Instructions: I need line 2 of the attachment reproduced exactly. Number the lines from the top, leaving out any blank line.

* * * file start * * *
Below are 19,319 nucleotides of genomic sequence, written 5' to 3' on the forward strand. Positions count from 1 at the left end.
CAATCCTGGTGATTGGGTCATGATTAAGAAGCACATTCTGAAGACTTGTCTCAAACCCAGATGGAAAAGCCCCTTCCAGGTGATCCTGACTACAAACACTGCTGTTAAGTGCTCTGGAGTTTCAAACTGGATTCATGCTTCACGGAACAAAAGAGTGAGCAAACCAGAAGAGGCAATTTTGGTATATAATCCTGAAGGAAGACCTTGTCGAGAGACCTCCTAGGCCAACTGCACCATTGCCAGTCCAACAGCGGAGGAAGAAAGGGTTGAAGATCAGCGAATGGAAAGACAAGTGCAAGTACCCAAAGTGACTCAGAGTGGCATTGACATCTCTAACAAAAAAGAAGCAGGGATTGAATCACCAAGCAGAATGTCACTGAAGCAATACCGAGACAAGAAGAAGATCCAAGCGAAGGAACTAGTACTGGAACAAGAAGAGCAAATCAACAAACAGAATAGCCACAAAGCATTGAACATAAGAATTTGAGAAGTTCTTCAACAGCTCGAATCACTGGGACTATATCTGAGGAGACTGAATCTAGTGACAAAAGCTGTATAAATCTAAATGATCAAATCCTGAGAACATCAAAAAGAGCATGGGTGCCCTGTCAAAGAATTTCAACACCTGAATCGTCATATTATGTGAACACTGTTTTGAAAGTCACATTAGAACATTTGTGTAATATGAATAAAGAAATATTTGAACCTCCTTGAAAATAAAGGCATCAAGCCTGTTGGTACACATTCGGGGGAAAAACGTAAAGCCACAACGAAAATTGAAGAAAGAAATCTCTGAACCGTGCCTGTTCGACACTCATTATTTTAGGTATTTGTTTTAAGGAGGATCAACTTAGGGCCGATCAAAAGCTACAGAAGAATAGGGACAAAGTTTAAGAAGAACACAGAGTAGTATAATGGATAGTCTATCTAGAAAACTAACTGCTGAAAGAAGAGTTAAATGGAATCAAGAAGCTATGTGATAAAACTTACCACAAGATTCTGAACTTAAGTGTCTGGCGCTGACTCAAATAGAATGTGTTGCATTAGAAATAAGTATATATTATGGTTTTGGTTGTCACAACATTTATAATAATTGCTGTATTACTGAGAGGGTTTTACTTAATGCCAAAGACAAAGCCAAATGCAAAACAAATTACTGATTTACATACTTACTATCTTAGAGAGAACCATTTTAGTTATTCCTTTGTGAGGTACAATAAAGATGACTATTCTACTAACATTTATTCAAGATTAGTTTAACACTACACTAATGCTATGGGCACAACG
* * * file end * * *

CAATCCTGGTGATTGGGTCATGATTAAGAAGCACATTCTGAAGACTTGTCTCAAACCCAGATGGAAAAGCCCCTTCCAGGTGATCCTGACTACAAACACTGCTGTTAAGTGCTCTGGAGTTTCAAACTGGATTCATGCTTCACGGAACAAAAGAGTGAGCAAACCAGAAGAGGCAATTTTGGTATATAATCCTGAAGGAAGACCTTGTCGAGAGACCTCCTAGGCCAACTGCACCATTGCCAGTCCAACAGCGGAGGAAGAAAGGGTTGAAGATCAGCGAATGGAAAGACAAGTGCAAGTACCCAAAGTGACTCAGAGTGGCATTGACATCTCTAACAAAAAAGAAGCAGGGATTGAATCACCAAGCAGAATGTCACTGAAGCAATACCGAGACAAGAAGAAGATCCAAGCGAAGGAACTAGTACTGGAACAAGAAGAGCAAATCAACAAACAGAATAGCCACAAAGCATTGAACATAAGAATTTGAGAAGTTCTTCAACAGCTCGAATCACTGGGACTATATCTGAGGAGACTGAATCTAGTGACAAAAGCTGTATAAATCTAAATGATCAAATCCTGAGAACATCAAAAAGAGCATGGGTGCCCTGTCAAAGAATTTCAACACCTGAATCGTCATATTATGTGAACACTGTTTTGAAAGTCACATTAGAACATTTGTGTAATATGAATAAAGAAATATTTGAACCTCCTTGAAAATAAAGGCATCAAGCCTGTTGGTACACATTCGGGGGAAAAACGTAAAGCCACAACGAAAATTGAAGAAAGAAATCTCTGAACCGTGCCTGTTCGACACTCATTATTTTAGGTATTTGTTTTAAGGAGGATCAACTTAGGGCCGATCAAAAGCTACAGAAGAATAGGGACAAAGTTTAAGAAGAACACAGAGTAGTATAATGGATAGTCTATCTAGAAAACTAACTGCTGAAAGAAGAGTTAAATGGAATCAAGAAGCTATGTGATAAAACTTACCACAAGATTCTGAACTTAAGTGTCTGGCGCTGACTCAAATAGAATGTGTTGCATTAGAAATAAGTATATATTATGGTTTTGGTTGTCACAACATTTATAATAATTGCTGTATTACTGAGAGGGTTTTACTTAATGCCAAAGACAAAGCCAAATGCAAAACAAATTACTGATTTACATACTTACTATCTTAGAGAGAACCATTTTAGTTATTCCTTTGTGAGGTACAATAAAGATGACTATTCTACTAACATTTATTCAAGATTAGTTTAACACTACACTAATGCTATGGGCACAACG